Bike Safety Course Coming to City Heights

Created: 18 January, 2019
Last update: 27 July, 2022

By Mario A. Cortez

Local residents interested in learning about bicycle road safety can learn about safer riding practices at a class being offered by the San Diego Bicycle Coalition on Saturday, Feb. 2 starting at 9 a.m. at the Copley-Price YMCA in City Heights.

The tree-hour session is aimed at cyclists of all skill levels and will cover general bike safety, emergency maneuvers, legal aspects of cycling, and rider responsibilities. The course will include a classroom learning segment which will be complemented by a on-bike session where attendees can practice maneuvers in an open lot prior to taking to the street.

Kevin Baross, SD Bicycle Coalition program coordinator, explained that the class is set up so that people can experiment with what they have just learned.

“We talk about theory in bike law, rules of the road and then do an hour on the blacktop with bike handling skills and simulating situations one might find themselves in and then do another another hour on the street putting to use with what we have learned,” Baross said.

One of the main focus points of the course is exploring a more assertive style of riding, this in place of the common notion of “riding as if you are invisible.”

“We teach from the philosophy of ‘vehicular cycling, which is the idea that you are better off acting as if you are driving a vehicle because it means you will be treated like a vehicle. It is the opposite of the a lot of common advice,” Baross detailed. “It’s scarier to have someone blow past me because they didn’t see me than having someone honk at me. I don’t mind when people honk, because it means people see can me.”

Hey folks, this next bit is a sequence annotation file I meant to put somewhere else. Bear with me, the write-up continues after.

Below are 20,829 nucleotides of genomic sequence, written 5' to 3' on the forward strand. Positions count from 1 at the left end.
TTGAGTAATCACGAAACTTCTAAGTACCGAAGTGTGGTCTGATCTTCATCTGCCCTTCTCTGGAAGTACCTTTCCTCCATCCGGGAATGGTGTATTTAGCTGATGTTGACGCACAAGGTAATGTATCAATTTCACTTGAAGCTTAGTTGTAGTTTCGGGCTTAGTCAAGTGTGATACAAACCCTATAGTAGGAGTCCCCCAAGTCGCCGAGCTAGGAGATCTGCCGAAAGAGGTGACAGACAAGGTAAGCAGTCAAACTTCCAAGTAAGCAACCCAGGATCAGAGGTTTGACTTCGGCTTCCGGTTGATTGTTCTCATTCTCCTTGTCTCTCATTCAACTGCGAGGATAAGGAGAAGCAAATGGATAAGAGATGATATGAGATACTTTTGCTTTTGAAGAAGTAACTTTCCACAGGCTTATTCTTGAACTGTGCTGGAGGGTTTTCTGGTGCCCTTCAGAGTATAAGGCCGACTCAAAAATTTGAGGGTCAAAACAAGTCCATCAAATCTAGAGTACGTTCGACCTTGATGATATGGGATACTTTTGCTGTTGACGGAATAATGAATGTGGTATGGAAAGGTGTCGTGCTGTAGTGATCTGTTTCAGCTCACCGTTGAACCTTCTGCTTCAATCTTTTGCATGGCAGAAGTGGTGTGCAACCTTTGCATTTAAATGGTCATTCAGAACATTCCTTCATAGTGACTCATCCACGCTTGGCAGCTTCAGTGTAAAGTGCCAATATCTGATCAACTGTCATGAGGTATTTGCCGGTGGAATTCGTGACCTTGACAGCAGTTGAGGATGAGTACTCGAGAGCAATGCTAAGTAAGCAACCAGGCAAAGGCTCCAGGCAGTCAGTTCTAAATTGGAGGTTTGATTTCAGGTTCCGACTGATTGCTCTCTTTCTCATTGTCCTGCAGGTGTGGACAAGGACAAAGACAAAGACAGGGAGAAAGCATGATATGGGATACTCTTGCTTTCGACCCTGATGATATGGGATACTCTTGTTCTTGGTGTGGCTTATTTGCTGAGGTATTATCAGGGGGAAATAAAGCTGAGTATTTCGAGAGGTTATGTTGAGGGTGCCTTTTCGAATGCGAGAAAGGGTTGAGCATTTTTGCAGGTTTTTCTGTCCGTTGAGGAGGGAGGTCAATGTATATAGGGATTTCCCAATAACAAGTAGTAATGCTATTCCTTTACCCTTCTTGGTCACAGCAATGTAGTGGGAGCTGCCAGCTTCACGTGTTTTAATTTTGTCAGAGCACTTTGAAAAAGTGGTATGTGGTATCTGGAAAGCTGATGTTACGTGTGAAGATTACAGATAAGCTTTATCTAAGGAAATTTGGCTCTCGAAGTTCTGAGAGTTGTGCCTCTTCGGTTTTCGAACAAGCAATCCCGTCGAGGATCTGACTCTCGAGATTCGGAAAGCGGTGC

Andy Hanshaw, San Diego Bicycle Coalition executive director, shared with La Prensa San Diego that bicycle education is something the organization has done for several years throughout its existence, but can now be offered in specific neighborhoods thanks to a number of grants, such as an Office of Traffic Safety grant from the State and funding SANDAG’s iCommute program.

With City Heights becoming a major hub for car-alternative transportation projects and key community for the City’s Climate Action Plan goals, offering a class in this neighborhood made perfect sense.

“It is a central location and also where many people and organizations wanna see improvements in safety and we also advocate for change there to make the streets safer in the area,” Hanshaw stated.

The course is open to all ages and skill levels. Helmets are mandatory for the on-bike segments. Organizers will have a limited amount of loaner bikes and helmets which will be available on a first come first served basis.